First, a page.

You are currently extremely low in attachment anxiety. People extremely low in attachment anxiety tend to desire extremely low levels of closeness in their relationships, and also experience extremely low concerns about rejection and abandonment.

You’ve decreased a lot in Attachment Anxiety over time.

The decreases that you have experienced in Attachment Anxiety have been extremely consistent over time.

You indicated that you would like to stay the same with respect to attachment anxiety. Researchers believe that most people want to decrease at least a little bit in attachment anxiety.

Attachment Avoidance:
  • 2014 = 89th percentile – extremely high
  • 2017 = 47th percentile – about average
  • 2018 = 52nd percentile – about average

You are currently about average in attachment avoidance. People about average in attachment avoidance tend to desire about average levels of independence in their relationships, and they tend to experience about average levels of comfort with depending on romantic partners and opening up to them.

You’ve decreased an extreme amount in Attachment Avoidance over time.

The decreases that you have experienced in Attachment Avoidance have been extremely consistent over time.


You indicated that you would like to decrease with respect to attachment avoidance. Researchers believe that most people want to become a little less avoidant.

My Attachment Style

Based on the 2014 finding, I had an avoidant attachment style. That makes a lot of sense to me and is how I have typically been in most relationships. I was also a pretty quiet and anxious child growing up and kept to myself a lot even though on some level I really valued and craved for a solid relationship where it was possible to feel connected and have a sense of belonging without losing my sense of self in the relationship. I’ve always kind of struggled to show this to the other person, however, and often got accused of not caring enough in the relationships that I have been in.

While I can definitely see my part in the unhealthy relationships I have been in, I also have had a tendency to be attracted to and get involved with females who exhibited an anxious attachment, which only made the issue worse. If things go well in an avoidant/anxious relationship, which they usually do at the start, the quality of the relationship can feel great. Both of you are getting your relational needs met (maybe for the first time) and it is exciting and fun and nice. Once one person becomes distressed is when the problems begin, however, and they always do…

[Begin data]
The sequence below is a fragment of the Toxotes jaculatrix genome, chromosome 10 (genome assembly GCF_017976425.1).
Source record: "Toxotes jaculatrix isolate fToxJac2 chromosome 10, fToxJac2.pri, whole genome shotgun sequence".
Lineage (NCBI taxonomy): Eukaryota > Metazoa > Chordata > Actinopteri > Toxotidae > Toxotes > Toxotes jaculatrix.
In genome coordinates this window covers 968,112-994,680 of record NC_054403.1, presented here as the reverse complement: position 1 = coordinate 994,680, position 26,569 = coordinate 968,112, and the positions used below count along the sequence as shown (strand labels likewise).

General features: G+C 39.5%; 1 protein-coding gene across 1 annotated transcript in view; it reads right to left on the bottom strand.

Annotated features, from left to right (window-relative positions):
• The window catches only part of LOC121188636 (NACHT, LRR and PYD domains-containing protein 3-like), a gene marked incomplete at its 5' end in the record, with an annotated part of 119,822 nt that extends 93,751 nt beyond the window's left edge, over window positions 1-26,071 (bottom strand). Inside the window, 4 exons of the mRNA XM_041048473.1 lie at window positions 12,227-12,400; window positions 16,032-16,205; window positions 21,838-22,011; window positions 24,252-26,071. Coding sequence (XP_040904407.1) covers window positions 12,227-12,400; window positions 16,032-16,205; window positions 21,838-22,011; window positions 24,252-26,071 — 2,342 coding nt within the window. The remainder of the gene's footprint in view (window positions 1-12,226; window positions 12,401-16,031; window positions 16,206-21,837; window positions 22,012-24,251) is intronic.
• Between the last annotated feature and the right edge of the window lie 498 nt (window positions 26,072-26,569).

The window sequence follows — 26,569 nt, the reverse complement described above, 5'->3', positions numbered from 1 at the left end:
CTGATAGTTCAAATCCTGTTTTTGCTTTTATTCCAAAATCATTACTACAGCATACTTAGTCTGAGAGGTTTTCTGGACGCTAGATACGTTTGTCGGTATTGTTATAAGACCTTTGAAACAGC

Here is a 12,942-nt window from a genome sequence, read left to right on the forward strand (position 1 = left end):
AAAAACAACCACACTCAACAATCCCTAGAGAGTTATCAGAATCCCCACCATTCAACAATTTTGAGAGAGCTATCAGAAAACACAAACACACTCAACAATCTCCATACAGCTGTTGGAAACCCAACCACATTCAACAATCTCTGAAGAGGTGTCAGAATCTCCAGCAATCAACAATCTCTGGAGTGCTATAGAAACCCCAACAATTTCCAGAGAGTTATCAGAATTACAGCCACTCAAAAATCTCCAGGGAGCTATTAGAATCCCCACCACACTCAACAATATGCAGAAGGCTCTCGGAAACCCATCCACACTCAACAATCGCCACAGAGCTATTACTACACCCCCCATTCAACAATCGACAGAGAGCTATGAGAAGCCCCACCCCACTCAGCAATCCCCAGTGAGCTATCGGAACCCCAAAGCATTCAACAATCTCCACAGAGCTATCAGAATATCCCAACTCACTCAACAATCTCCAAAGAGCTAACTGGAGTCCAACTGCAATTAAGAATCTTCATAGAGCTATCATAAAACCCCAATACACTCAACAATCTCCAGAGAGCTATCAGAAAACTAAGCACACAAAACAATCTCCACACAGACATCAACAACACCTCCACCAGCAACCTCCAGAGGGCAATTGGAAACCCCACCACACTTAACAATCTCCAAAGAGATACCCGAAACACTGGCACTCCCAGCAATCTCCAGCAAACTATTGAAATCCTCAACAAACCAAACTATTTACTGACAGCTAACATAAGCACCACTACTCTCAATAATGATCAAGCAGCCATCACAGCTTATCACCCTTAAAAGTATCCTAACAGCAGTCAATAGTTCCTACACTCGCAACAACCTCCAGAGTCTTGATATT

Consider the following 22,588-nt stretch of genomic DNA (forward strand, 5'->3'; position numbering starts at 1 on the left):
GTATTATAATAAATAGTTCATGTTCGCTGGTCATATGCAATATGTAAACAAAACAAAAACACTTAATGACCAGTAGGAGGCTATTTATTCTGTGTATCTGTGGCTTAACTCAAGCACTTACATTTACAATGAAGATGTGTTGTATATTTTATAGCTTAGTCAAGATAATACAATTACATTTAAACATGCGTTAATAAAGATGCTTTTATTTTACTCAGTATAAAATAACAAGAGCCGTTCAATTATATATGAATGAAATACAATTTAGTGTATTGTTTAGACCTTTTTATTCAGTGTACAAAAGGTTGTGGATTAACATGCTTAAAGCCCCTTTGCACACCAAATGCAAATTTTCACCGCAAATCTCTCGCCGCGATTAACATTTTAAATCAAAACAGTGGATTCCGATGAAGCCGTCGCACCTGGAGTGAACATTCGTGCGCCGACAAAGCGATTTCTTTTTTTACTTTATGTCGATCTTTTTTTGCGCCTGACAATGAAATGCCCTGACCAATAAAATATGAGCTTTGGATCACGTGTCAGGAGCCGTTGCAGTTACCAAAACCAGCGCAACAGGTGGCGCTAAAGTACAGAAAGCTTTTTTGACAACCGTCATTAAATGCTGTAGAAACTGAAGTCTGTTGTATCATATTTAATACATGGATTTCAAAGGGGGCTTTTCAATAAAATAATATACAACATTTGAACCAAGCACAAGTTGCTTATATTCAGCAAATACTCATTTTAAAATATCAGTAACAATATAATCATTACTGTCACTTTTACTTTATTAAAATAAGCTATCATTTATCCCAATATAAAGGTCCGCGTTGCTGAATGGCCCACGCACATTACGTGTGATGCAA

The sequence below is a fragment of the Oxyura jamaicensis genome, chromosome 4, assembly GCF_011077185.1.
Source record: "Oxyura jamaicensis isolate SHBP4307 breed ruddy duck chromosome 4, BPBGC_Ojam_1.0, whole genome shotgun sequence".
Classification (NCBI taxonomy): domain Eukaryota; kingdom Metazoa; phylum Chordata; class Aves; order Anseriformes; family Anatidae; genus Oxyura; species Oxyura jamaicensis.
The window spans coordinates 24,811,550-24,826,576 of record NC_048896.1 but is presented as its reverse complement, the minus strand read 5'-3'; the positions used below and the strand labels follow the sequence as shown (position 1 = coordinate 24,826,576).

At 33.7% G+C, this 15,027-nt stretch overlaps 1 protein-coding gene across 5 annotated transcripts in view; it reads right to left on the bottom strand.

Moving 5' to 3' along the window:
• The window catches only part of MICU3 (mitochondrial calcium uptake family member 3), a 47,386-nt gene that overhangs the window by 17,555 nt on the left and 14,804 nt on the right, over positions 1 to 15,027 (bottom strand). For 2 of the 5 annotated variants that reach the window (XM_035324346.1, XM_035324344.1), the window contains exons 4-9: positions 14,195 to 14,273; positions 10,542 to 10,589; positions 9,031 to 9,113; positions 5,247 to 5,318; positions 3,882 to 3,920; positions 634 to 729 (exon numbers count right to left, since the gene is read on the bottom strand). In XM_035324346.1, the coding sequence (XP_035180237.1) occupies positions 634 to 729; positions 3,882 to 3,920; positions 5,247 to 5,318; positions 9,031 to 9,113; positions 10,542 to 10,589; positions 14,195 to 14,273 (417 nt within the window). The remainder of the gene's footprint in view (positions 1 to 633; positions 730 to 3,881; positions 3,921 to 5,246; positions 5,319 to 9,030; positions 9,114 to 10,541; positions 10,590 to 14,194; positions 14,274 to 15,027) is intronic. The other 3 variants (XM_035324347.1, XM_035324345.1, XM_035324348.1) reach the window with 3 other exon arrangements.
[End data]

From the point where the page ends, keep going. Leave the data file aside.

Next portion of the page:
Before 2015 had a big tendency to shut down emotionally whenever I was overwhelmed or distressed, focus on getting through what I needed to do practically, and in general minimise my emotional needs. It was classic avoidance attachment behaviour. This pulling away caused distress in someone with an anxious attachment, however, and they would then amplify their emotional needs in response to the greater perceived distance in the relationship. They may have feared abandonment, and protested that I didn’t care or needed to give them more so that they would feel secure. I would then feel more overwhelmed and trapped, and pull away further in an attempt to calm myself down. Anyone with an anxious attachment would then begin to feel even more insecure and distressed and try to protest further. This vicious cycle often continued to play out and escalate, maybe with brief interludes, until the relationship ended, usually in a not so pleasant way.

Based on my 2017 and 2018 findings, it says that I would now be considered to have a secure attachment style:

Your prototypical attachment style is secure. Securely attached individuals enjoy being close with others, and form new friendships easily. They usually desire moderate levels of involvement in their close relationships.